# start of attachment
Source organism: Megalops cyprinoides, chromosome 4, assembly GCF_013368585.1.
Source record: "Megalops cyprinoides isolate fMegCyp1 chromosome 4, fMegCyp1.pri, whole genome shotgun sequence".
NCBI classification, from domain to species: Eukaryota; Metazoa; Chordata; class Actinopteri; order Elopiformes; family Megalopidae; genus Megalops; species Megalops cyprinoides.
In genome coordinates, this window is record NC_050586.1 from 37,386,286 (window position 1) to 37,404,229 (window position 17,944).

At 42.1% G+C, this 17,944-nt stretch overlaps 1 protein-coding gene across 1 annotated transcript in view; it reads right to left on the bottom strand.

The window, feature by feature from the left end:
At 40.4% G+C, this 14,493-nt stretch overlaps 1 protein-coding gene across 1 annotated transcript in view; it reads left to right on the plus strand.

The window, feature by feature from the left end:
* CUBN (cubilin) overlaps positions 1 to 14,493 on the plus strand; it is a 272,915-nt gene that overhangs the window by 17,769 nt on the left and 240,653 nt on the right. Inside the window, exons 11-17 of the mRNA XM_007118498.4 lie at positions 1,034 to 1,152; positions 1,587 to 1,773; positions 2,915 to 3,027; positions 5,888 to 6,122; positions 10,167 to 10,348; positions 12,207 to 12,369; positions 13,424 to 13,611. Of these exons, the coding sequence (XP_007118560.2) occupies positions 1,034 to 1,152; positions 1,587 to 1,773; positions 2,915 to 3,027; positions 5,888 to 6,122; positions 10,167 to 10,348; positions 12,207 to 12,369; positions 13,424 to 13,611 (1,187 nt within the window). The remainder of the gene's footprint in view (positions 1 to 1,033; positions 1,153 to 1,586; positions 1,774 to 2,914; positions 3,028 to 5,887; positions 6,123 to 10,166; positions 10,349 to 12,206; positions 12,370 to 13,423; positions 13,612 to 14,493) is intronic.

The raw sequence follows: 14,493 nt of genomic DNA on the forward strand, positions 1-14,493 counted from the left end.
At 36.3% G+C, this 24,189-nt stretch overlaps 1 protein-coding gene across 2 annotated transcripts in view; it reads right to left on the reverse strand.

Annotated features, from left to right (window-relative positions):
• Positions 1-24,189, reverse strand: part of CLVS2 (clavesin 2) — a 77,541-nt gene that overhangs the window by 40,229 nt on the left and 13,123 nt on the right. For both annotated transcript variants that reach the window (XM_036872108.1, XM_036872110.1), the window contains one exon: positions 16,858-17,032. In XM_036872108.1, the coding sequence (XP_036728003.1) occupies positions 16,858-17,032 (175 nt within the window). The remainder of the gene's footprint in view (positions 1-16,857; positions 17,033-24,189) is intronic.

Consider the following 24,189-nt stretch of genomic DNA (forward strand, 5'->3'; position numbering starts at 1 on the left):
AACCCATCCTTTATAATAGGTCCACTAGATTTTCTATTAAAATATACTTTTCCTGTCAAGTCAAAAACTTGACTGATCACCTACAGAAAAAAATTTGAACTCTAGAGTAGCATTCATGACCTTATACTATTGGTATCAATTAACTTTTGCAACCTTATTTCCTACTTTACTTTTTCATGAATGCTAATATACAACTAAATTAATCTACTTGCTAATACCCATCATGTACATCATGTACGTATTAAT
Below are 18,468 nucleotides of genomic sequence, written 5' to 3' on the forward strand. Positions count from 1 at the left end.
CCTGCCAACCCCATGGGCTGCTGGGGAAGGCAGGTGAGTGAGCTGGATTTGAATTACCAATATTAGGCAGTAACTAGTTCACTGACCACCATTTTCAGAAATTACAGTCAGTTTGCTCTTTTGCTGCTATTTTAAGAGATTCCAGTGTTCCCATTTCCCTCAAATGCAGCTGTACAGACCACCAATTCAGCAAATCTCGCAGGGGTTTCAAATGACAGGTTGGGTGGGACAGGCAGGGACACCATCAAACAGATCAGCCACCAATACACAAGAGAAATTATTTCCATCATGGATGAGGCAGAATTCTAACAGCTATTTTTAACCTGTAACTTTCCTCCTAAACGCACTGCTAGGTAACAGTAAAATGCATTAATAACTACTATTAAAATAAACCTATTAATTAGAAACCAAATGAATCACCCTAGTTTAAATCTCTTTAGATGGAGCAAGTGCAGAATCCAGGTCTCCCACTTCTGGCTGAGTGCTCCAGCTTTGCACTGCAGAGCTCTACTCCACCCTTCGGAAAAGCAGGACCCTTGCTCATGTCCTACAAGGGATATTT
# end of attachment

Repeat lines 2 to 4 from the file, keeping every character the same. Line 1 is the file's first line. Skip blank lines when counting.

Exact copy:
Source record: "Megalops cyprinoides isolate fMegCyp1 chromosome 4, fMegCyp1.pri, whole genome shotgun sequence".
NCBI classification, from domain to species: Eukaryota; Metazoa; Chordata; class Actinopteri; order Elopiformes; family Megalopidae; genus Megalops; species Megalops cyprinoides.
In genome coordinates, this window is record NC_050586.1 from 37,386,286 (window position 1) to 37,404,229 (window position 17,944).